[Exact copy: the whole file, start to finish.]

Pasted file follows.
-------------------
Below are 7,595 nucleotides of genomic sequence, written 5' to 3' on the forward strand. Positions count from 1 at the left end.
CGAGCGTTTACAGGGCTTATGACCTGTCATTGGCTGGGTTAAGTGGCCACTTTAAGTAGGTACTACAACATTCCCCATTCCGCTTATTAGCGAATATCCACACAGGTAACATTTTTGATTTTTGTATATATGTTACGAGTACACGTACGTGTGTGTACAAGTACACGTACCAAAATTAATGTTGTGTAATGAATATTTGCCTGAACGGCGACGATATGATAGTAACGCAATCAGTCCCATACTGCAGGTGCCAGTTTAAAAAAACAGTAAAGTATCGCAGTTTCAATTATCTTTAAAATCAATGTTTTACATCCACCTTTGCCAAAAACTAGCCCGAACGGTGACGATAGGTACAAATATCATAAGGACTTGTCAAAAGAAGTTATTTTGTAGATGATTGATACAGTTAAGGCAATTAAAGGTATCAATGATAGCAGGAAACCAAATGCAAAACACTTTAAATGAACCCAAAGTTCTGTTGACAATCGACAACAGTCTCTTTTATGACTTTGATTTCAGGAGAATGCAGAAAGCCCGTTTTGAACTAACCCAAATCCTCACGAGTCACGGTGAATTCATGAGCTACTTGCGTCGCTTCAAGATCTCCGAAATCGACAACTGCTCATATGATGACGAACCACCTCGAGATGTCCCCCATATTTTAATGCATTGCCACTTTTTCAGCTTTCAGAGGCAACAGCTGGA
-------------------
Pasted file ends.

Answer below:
Below are 7,595 nucleotides of genomic sequence, written 5' to 3' on the forward strand. Positions count from 1 at the left end.
CGAGCGTTTACAGGGCTTATGACCTGTCATTGGCTGGGTTAAGTGGCCACTTTAAGTAGGTACTACAACATTCCCCATTCCGCTTATTAGCGAATATCCACACAGGTAACATTTTTGATTTTTGTATATATGTTACGAGTACACGTACGTGTGTGTACAAGTACACGTACCAAAATTAATGTTGTGTAATGAATATTTGCCTGAACGGCGACGATATGATAGTAACGCAATCAGTCCCATACTGCAGGTGCCAGTTTAAAAAAACAGTAAAGTATCGCAGTTTCAATTATCTTTAAAATCAATGTTTTACATCCACCTTTGCCAAAAACTAGCCCGAACGGTGACGATAGGTACAAATATCATAAGGACTTGTCAAAAGAAGTTATTTTGTAGATGATTGATACAGTTAAGGCAATTAAAGGTATCAATGATAGCAGGAAACCAAATGCAAAACACTTTAAATGAACCCAAAGTTCTGTTGACAATCGACAACAGTCTCTTTTATGACTTTGATTTCAGGAGAATGCAGAAAGCCCGTTTTGAACTAACCCAAATCCTCACGAGTCACGGTGAATTCATGAGCTACTTGCGTCGCTTCAAGATCTCCGAAATCGACAACTGCTCATATGATGACGAACCACCTCGAGATGTCCCCCATATTTTAATGCATTGCCACTTTTTCAGCTTTCAGAGGCAACAGCTGGA